Lithium Citrate – a Chemical Compound

Lithium citrate (Li3C6H5O7) is a chemical compound composed of lithium and citrate. It is a lithium salt that is the anhydrous form of the trilithium salt of citric acid. It is a chemical compound composed of lithium and citrate that is used as a mood stabilizer in the psychiatric treatment of manic states and bipolar disorder. The tetrahydrate form is used to treat anxiety disorders, bipolar disorder, and depression. The active component of this salt, lithium, has lengthy pharmacology.

Lithium citrate is used to treat a variety of mental health issues that are thought to be caused by a chemical imbalance in the brain. It influences the levels and activity of certain chemicals in the brain. Lithium citrate is used to treat mania, mood disorders, and aggressive or self-harming behavior.


  • Molecular Weight: 209.93
  • Appearance: White crystalline powder
  • Melting Point: 105 °C (dec.)
  • Boiling Point: N/A
  • Density: 1.12
  • Solubility in H2O: N/A


Lithium Citrate is a white, granular or crystalline powder that is slightly soluble in alcohol and soluble in water. It has the molecular formula C6H5Li3O7•4H2O. Its molecular weight is 282.0 and its chemical name is 1,2,3-Propanetri-carboxylic acid, 2-hydroxy-trilithium salt tetrahydrate.

Lithia water contains a number of lithium salts, including citrate. Lithia Coke, an early version of Coca-Cola sold in pharmacies’ soda fountains, was a combination of Coca-Cola syrup and lithia water. Because it contained lithium citrate, the soft drink 7Up was originally dubbed “Bib-Label Lithiated Lemon-Lime Soda” when it was introduced in 1929. The beverage was a patent medicine marketed as a hangover cure. In 1948, lithium citrate was removed from 7Up.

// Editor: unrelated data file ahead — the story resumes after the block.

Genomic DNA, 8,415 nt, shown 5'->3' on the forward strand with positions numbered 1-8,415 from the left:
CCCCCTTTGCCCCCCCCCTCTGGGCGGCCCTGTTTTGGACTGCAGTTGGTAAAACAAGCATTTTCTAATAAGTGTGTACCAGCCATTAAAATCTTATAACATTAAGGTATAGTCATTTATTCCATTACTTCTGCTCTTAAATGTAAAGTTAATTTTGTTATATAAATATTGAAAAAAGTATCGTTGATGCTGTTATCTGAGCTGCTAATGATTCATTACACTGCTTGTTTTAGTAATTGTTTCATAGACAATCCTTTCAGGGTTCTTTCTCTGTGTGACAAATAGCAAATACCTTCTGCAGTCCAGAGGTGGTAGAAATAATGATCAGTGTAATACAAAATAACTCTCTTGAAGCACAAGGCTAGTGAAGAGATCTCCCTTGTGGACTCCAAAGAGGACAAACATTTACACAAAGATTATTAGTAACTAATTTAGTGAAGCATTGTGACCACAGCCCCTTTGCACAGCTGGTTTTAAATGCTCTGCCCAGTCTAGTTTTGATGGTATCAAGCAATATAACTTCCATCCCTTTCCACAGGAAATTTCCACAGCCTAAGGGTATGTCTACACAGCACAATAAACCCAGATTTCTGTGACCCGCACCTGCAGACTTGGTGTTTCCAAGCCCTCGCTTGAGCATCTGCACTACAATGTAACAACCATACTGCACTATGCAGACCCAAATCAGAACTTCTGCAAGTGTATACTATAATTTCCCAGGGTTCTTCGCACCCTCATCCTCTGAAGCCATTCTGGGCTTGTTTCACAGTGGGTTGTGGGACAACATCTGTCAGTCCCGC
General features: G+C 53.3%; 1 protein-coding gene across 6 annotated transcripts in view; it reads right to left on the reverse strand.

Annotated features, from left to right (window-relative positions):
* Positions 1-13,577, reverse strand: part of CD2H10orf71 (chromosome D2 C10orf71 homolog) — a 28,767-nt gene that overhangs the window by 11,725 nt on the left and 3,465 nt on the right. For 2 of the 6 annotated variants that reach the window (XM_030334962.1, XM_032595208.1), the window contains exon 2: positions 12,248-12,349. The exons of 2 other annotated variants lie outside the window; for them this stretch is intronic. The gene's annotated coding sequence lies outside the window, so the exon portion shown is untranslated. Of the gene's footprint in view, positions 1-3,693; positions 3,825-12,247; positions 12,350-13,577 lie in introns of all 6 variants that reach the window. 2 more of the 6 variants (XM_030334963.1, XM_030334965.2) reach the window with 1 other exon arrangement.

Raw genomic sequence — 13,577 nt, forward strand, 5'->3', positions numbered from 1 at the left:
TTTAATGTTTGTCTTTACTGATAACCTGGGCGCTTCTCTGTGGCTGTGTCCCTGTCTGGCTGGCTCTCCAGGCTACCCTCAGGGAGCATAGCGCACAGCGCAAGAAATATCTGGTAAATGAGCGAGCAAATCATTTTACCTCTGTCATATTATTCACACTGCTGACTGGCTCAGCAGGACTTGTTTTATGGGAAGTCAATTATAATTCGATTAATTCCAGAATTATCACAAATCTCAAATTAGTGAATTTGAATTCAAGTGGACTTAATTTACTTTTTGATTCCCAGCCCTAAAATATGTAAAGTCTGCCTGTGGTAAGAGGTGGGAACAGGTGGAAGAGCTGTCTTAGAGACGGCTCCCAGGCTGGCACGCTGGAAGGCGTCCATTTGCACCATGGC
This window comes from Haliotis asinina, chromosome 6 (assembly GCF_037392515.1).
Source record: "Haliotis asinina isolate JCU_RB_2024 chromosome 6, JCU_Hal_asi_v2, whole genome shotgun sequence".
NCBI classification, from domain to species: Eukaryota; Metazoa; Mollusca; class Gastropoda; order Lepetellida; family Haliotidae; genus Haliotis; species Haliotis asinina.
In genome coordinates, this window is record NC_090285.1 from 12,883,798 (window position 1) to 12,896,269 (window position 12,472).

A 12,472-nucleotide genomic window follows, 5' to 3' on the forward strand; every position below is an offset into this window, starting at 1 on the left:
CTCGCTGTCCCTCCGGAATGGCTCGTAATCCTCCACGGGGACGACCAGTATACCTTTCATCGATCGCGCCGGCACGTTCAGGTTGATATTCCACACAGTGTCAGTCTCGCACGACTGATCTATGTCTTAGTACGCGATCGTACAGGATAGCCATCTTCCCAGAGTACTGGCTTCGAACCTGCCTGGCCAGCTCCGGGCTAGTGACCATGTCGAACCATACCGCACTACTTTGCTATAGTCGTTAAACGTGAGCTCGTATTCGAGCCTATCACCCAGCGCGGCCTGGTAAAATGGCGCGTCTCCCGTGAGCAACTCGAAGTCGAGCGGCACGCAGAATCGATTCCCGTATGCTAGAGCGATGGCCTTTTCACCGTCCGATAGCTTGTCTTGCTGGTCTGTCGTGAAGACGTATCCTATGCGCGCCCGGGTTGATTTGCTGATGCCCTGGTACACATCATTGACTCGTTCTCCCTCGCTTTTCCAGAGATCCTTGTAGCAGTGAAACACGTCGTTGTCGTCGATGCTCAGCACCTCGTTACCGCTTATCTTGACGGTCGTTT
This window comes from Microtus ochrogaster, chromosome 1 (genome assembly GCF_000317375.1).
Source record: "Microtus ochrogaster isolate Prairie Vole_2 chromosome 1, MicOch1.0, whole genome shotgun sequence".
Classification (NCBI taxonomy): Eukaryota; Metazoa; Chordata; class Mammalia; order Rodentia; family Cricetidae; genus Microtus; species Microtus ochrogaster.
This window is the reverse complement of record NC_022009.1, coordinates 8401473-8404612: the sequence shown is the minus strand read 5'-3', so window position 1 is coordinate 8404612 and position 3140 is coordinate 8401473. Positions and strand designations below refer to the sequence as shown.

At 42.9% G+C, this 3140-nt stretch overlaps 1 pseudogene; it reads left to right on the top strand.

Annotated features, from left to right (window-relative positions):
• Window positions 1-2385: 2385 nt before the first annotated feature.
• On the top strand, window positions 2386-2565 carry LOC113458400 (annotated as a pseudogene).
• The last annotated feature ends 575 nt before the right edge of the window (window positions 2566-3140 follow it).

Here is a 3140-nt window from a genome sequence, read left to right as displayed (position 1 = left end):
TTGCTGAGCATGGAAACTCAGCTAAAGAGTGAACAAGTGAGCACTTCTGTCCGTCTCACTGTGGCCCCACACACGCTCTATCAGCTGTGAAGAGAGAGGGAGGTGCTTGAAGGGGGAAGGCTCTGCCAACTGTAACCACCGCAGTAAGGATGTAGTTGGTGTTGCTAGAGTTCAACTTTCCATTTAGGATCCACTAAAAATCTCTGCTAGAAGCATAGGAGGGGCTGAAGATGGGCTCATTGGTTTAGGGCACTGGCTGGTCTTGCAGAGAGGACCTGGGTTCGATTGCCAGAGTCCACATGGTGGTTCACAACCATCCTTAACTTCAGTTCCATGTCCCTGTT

Lithium citrate is used to treat manic episodes of Bipolar Disorder. In the older DSM-II terminology, Bipolar Disorder, Manic (DSM-III) is equivalent to Manic Depressive Illness, Manic. It is also given to people suffering from certain types of depression when previous treatments have failed.


When lithium is administered to a pregnant woman, it has the potential to harm the fetus. Lithium has been linked to adverse effects on nidations in rats, embryo viability in mice, and metabolism in vitro of rat testis and human spermatozoa, as well as teratogenicity in submammalian species and cleft palates in mice. Lithium-induced teratology has not been demonstrated in studies on rats, rabbits, or monkeys.